Things You Will Need
- Picture of baby
- Paint brushes
Painting a portrait requires knowledge of how to paint with your preferred painting medium and practice. Painting a portrait of a baby is a challenging task due to the different proportions of a baby and the challenges of using a realistic style.
The only way to learn and practice is to sit in front of your canvas and start painting.
- Look at the photographed picture of the baby. Take your time studying the position of the baby’s hands, feet, head and body. Note the expression on the baby’s face and even the smallest details like eyelashes and dimples.
- Lightly sketch the image in pencil on the canvas. Refer to the photograph as you draw and press down gently on the pencil, so the lines are light. Erase accidental lines or anything that does not look the same as the baby in the picture. Try to get the image as accurate as possible. Only work on the outlining without any shading when working in pencil.
- Spray the canvas with hairspray. Hairspray helps keep your pencil from smearing or mixing with the paint. The pencil is designed to make the image as realistic as possible and give you fine lines to work with, but it can change the quality of your paint or the color of your paint in the case of lighter colors.
- Start painting the image. Paint using the light colors on the bottom and work up to darker colors. For example, if you are painting a baby in full color, you might start with a pale, almost white color for the highlights of the skin. When the paint dries, layer over the top of the lightest color with the next lightest, which might be a darker peach color. Follow through the darkest shading, such as a semi-tan color to show shadows. Always refer to the baby’s picture for accurate coloration of skin tone and to determine appropriate light direction.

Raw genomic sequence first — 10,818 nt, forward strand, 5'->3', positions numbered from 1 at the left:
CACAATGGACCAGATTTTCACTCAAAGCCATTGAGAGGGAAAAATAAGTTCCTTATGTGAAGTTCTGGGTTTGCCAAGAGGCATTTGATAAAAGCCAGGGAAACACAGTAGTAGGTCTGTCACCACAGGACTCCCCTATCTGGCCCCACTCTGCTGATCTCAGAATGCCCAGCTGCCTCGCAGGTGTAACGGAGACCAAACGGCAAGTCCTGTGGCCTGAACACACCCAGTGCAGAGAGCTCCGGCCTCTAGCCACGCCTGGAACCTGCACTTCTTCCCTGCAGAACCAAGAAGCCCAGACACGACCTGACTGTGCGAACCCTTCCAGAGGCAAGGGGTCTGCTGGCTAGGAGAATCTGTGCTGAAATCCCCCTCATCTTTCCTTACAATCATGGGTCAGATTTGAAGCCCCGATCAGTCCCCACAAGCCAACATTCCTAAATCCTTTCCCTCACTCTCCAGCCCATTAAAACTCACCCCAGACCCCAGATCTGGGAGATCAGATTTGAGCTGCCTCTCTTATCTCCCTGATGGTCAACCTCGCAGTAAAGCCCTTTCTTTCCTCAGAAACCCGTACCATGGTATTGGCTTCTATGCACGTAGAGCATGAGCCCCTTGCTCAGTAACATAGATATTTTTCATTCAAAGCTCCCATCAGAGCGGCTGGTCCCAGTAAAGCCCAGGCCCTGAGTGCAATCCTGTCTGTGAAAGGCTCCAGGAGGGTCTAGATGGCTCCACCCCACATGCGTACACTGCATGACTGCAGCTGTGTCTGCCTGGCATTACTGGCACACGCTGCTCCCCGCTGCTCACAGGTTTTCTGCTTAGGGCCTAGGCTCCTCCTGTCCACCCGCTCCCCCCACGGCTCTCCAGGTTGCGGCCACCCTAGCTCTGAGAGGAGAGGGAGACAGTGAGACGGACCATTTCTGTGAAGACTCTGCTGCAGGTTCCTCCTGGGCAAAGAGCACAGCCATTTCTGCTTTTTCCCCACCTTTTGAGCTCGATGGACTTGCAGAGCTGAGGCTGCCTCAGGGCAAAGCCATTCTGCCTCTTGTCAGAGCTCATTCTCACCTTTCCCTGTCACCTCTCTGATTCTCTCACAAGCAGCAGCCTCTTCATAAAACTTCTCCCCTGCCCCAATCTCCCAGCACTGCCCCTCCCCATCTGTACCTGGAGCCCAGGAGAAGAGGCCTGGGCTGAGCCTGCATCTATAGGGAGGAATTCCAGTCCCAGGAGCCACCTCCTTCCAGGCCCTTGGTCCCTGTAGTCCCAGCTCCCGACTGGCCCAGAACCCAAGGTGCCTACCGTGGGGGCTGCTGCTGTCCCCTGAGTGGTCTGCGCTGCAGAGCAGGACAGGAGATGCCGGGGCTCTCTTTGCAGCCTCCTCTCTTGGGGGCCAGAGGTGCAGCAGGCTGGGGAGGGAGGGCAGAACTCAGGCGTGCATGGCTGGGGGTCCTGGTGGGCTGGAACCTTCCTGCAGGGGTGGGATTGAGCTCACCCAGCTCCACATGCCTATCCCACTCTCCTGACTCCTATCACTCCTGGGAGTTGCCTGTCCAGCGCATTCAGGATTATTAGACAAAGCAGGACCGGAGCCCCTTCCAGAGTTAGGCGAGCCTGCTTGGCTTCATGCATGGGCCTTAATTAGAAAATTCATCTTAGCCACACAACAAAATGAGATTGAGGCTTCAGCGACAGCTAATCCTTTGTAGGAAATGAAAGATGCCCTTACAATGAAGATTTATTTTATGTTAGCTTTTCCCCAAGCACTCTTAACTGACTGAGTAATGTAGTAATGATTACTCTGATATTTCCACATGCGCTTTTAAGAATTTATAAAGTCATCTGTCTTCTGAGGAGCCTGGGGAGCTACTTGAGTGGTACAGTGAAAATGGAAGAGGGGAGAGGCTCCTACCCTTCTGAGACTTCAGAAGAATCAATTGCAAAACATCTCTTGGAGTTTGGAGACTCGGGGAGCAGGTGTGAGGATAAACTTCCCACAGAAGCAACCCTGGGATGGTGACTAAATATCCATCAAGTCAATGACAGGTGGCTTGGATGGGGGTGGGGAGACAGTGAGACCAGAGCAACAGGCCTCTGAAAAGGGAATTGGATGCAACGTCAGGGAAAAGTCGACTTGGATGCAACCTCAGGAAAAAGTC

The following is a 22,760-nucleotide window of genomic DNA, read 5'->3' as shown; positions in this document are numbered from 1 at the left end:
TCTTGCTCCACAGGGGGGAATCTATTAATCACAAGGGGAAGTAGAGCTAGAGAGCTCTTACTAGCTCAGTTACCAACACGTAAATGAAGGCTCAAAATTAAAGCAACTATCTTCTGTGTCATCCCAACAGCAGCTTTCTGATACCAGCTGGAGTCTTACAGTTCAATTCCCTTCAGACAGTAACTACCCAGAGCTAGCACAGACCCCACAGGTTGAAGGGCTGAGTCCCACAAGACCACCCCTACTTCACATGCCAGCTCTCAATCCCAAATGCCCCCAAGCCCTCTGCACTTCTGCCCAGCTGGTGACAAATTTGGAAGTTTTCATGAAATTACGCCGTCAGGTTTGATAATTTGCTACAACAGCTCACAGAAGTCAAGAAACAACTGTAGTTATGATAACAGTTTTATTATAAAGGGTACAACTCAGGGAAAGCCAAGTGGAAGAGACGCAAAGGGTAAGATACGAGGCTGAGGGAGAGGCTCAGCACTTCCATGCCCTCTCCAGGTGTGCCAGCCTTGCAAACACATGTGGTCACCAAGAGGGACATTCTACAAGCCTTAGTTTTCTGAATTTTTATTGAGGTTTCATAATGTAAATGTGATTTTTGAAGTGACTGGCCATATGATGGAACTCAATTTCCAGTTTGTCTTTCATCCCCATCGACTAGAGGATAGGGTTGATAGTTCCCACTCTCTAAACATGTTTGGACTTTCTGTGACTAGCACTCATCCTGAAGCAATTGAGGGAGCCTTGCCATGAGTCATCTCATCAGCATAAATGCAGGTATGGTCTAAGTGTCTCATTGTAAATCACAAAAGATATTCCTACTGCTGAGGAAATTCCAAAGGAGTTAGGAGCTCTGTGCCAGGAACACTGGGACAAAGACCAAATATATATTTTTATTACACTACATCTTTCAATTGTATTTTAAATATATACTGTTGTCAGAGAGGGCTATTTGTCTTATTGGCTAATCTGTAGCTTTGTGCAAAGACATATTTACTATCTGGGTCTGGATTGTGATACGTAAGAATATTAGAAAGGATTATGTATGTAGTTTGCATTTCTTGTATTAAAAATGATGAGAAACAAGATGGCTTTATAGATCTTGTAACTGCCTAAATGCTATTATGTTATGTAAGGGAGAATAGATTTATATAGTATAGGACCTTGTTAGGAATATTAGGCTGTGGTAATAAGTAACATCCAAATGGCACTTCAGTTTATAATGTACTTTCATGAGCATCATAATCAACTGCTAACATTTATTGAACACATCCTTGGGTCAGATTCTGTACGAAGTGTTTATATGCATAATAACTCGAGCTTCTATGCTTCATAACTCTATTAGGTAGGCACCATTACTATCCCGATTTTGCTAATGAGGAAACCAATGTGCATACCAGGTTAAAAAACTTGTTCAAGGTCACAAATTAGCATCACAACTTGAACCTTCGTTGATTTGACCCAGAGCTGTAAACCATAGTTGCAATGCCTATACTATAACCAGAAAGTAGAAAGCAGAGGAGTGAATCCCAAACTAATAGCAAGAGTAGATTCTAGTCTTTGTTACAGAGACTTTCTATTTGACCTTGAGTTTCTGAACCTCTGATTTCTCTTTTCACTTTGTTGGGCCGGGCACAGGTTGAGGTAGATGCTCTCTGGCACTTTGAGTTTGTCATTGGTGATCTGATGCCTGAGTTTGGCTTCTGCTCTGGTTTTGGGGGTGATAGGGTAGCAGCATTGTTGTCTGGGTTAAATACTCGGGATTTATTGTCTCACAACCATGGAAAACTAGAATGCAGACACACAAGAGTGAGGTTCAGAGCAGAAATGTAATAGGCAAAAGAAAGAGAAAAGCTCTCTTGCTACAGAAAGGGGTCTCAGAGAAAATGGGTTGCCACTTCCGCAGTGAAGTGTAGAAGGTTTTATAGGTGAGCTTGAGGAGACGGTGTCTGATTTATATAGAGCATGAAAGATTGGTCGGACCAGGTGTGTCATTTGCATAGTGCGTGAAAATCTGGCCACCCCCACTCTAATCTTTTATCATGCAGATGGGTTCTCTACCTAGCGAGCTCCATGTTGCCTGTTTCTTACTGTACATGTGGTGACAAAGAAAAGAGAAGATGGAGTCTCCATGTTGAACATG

- Rinse your brushes in clean water to remove excess paint between colors. Wipe the brush on a cloth to remove the excess water and then use another color. If you want a glazed effect with the paint, such as creating a light shining on the baby, mix water into the paint to thin it and then apply the paint.
- Work in small sections for the best results. For example, if you are painting the face, focus just on the face and wait to work on the background until you are ready to allow the face of the baby to dry.
- Add finishing touches only when the portrait is almost complete and you are satisfied with the end result.
Use acrylic paints. Oil paints take a long time to dry and potentially smudge or smear. If you want to use oil paints, take your time to practice using the oil paints before starting on the portrait. Mix your own paints. While ready-mix colors are available in stores, mixing your own colors allows you to get the perfect shade you prefer. Use your basic blue, red, yellow, white and black to get almost any preferred color. Add a few extra paints if you prefer, but make some of the paints through mixing rather than buying all of them.